Monica Trauzzi: The economic recovery package is going to be debated on the House floor this week. How do you think the outcome of that debate and that vote sort of sets the tone for the other legislative goals that Democrats have for this year?
Ned Helme: I see two things about it. When you get into the specifics the president has put a lot of renewable energy and energy efficiency incentives in that package, very powerful stuff. That's a down payment on our climate effort. So that's a very important piece and I think that will survive. That will progress well. I think the other thing to watch is how partisan does this get? Are we able to get some Republicans on board? I mean clearly Mrs. Pelosi could slam this through, no question, and she may decide to do that. It would be nice to have some Republicans along and it would be nice in terms of the climate does well because last year you remember Republicans in Energy and Commerce wouldn't even talk about this issue. Hopefully, this time, this is now serious. We're going to legislate and it's time to start talking about the specifics and not this global, oh, climate doesn't exist, etc. So I think, my hope is, we'll see a much more engaged set of minority party players in this and that will signal that we'll have that as well in the debate on climate.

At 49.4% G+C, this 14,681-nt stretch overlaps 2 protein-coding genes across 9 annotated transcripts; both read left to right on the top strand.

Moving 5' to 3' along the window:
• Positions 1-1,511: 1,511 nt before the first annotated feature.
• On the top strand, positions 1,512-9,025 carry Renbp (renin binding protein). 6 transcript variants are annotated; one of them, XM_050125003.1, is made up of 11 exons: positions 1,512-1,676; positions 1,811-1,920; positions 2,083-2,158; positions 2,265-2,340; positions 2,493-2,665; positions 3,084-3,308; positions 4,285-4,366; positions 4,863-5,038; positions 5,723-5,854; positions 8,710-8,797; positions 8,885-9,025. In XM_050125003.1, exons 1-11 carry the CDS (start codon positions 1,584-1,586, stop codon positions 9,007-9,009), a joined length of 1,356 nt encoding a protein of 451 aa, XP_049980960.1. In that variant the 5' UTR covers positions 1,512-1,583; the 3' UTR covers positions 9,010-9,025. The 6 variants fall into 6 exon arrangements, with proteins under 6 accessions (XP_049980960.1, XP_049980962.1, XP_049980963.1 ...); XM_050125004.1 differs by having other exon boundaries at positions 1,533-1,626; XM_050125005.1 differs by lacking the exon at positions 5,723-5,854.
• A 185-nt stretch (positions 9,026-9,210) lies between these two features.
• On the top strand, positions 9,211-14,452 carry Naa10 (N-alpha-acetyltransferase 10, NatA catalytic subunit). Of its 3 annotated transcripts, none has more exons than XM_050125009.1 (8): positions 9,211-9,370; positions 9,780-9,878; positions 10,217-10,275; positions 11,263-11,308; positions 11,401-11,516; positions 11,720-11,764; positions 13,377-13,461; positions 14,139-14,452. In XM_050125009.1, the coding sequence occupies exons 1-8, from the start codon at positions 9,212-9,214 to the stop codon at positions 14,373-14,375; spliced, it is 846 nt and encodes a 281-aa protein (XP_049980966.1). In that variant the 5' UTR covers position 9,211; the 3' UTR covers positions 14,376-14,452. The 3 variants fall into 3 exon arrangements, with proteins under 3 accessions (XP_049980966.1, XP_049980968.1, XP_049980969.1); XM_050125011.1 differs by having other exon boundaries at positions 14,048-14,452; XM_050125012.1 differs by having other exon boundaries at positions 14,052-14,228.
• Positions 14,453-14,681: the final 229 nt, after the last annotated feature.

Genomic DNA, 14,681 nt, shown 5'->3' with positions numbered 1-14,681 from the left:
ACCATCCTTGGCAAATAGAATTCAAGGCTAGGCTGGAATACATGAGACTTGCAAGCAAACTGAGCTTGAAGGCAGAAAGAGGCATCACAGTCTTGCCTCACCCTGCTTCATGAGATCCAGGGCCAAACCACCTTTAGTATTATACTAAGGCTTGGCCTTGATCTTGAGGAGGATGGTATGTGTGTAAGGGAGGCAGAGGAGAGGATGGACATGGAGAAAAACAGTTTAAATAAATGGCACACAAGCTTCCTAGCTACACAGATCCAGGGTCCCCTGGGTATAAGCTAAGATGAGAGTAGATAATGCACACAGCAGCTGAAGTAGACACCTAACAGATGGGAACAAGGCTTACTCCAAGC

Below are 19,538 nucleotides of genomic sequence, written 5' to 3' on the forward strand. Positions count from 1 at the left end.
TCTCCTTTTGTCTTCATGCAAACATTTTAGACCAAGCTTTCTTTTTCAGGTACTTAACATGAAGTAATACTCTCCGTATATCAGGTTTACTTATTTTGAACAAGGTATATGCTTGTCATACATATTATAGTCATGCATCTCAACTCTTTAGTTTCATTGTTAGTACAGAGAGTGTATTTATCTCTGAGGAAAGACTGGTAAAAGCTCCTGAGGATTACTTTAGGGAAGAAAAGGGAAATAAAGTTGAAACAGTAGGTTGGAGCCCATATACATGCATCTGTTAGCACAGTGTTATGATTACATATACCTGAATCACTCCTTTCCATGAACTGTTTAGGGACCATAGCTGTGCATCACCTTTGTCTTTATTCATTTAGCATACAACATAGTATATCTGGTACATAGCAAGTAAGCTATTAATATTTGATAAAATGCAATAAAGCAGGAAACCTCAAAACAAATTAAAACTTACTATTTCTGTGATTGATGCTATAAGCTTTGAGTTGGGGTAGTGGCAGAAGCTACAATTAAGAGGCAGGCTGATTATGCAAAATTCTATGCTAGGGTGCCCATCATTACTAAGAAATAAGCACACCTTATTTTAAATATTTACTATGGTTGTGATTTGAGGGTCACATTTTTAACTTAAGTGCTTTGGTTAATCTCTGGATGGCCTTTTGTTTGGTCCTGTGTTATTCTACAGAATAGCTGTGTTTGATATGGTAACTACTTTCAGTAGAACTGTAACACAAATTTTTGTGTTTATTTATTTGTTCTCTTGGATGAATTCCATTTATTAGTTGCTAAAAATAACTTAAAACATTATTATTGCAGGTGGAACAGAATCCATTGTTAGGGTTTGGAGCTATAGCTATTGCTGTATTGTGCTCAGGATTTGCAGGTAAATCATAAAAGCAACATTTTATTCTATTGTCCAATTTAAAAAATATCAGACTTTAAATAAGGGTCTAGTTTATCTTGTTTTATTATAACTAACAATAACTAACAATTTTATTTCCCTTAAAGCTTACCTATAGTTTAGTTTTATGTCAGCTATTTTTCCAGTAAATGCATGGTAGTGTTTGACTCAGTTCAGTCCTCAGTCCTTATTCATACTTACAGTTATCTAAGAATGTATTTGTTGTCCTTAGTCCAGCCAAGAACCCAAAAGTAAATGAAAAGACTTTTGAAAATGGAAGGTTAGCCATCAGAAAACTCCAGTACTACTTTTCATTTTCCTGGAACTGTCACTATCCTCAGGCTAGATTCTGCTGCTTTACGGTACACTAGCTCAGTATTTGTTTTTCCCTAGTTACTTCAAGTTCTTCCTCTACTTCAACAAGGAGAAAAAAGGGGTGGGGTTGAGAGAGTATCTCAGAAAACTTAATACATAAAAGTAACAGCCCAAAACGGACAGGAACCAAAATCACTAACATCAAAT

Monica Trauzzi: Was such a focus on the economy though, what do you think some of the president's economic advisers like Larry Summers are saying to him about moving forward on a cap and trade?
Ned Helme: Well, they are very much on this idea of green jobs and the new green technologies, sort of building on that as a new growth opportunity. So the critique is, you know, we made all our money in the last 10 years on playing games with derivatives and mortgages and not really building anything new. And here we've got a chance to grow our economy in a carbon friendly way that means new jobs and new investment and leadership in the world. So I think there's a very positive economic message that can be played out here about climate change. The other thing to remember is we're not talking about impacts before 2015. So the immediate crisis will be over ostensibly, hopefully, in a couple of years, and we'll be -- you know, we're not talking about something that's going to threaten us. This package is 2015, 2020, 2030. So I don't see that as such a problem.
Monica Trauzzi: Final question here. What are you looking for President Obama to say in his first speech to a joint session on Congress that's expected to take place in February, specifically to set the tone on climate? What does he need to say? What are the points that he needs to touch on?
Ned Helme: I think he has to draw out what the threat is. In fact, what level of reduction we need to make globally, how big this challenge is and that we're ready to do it and that there's a green answer to this. That this isn't high cost. This is about a combination of new jobs, new technologies we were just talking about and doing our part in the world. I think it's important because he's sending a signal globally that we are re-engaging. This is a different administration. This is a serious administration in terms of multilateral activity and that's a very important signal. So he's got two audiences, he's got the domestic audience, but he's also got an international audience that's very favorable to us.
Monica Trauzzi: All right. We'll end it right there. Thanks for coming on the show again.
Ned Helme: My pleasure, I really enjoyed it.
Monica Trauzzi: And thanks for watching. We'll see you back here tomorrow.